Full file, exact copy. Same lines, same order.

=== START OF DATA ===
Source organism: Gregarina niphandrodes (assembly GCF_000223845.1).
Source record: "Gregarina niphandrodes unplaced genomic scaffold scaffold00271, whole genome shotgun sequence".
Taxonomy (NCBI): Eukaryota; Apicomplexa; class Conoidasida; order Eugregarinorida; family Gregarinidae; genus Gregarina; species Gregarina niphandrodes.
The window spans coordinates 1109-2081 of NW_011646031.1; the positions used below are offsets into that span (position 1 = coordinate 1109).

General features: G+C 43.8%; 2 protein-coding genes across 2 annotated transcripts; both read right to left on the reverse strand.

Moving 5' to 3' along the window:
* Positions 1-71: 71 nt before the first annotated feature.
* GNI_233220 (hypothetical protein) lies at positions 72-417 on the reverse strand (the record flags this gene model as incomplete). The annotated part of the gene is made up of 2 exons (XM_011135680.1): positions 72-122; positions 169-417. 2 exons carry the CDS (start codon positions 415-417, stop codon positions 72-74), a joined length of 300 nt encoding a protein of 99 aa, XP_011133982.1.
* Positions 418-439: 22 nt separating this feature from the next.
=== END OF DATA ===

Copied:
Source organism: Gregarina niphandrodes (assembly GCF_000223845.1).
Source record: "Gregarina niphandrodes unplaced genomic scaffold scaffold00271, whole genome shotgun sequence".
Taxonomy (NCBI): Eukaryota; Apicomplexa; class Conoidasida; order Eugregarinorida; family Gregarinidae; genus Gregarina; species Gregarina niphandrodes.
The window spans coordinates 1109-2081 of NW_011646031.1; the positions used below are offsets into that span (position 1 = coordinate 1109).

General features: G+C 43.8%; 2 protein-coding genes across 2 annotated transcripts; both read right to left on the reverse strand.

Moving 5' to 3' along the window:
* Positions 1-71: 71 nt before the first annotated feature.
* GNI_233220 (hypothetical protein) lies at positions 72-417 on the reverse strand (the record flags this gene model as incomplete). The annotated part of the gene is made up of 2 exons (XM_011135680.1): positions 72-122; positions 169-417. 2 exons carry the CDS (start codon positions 415-417, stop codon positions 72-74), a joined length of 300 nt encoding a protein of 99 aa, XP_011133982.1.
* Positions 418-439: 22 nt separating this feature from the next.